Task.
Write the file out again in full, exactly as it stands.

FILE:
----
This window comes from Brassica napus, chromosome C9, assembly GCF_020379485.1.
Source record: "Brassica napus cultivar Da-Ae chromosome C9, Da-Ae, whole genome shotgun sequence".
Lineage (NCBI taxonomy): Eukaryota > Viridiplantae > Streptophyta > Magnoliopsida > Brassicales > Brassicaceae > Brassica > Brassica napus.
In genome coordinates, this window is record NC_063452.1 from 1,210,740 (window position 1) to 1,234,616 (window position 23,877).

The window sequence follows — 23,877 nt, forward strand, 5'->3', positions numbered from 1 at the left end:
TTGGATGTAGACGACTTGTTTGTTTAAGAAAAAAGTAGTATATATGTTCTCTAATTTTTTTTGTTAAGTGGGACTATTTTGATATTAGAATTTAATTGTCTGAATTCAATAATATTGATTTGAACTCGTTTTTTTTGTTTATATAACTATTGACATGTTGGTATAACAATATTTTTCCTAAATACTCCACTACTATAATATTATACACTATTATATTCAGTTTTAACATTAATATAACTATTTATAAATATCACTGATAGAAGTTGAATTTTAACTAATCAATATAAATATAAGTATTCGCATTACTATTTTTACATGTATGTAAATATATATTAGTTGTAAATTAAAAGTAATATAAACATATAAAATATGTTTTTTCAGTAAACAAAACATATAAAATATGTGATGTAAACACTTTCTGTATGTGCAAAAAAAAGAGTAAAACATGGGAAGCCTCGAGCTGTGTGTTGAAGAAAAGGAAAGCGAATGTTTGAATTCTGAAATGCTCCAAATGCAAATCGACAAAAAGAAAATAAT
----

This window comes from Brassica napus, chromosome C9, assembly GCF_020379485.1.
Source record: "Brassica napus cultivar Da-Ae chromosome C9, Da-Ae, whole genome shotgun sequence".
Lineage (NCBI taxonomy): Eukaryota > Viridiplantae > Streptophyta > Magnoliopsida > Brassicales > Brassicaceae > Brassica > Brassica napus.
In genome coordinates, this window is record NC_063452.1 from 1,210,740 (window position 1) to 1,234,616 (window position 23,877).

The window sequence follows — 23,877 nt, forward strand, 5'->3', positions numbered from 1 at the left end:
TTGGATGTAGACGACTTGTTTGTTTAAGAAAAAAGTAGTATATATGTTCTCTAATTTTTTTTGTTAAGTGGGACTATTTTGATATTAGAATTTAATTGTCTGAATTCAATAATATTGATTTGAACTCGTTTTTTTTGTTTATATAACTATTGACATGTTGGTATAACAATATTTTTCCTAAATACTCCACTACTATAATATTATACACTATTATATTCAGTTTTAACATTAATATAACTATTTATAAATATCACTGATAGAAGTTGAATTTTAACTAATCAATATAAATATAAGTATTCGCATTACTATTTTTACATGTATGTAAATATATATTAGTTGTAAATTAAAAGTAATATAAACATATAAAATATGTTTTTTCAGTAAACAAAACATATAAAATATGTGATGTAAACACTTTCTGTATGTGCAAAAAAAAGAGTAAAACATGGGAAGCCTCGAGCTGTGTGTTGAAGAAAAGGAAAGCGAATGTTTGAATTCTGAAATGCTCCAAATGCAAATCGACAAAAAGAAAATAAT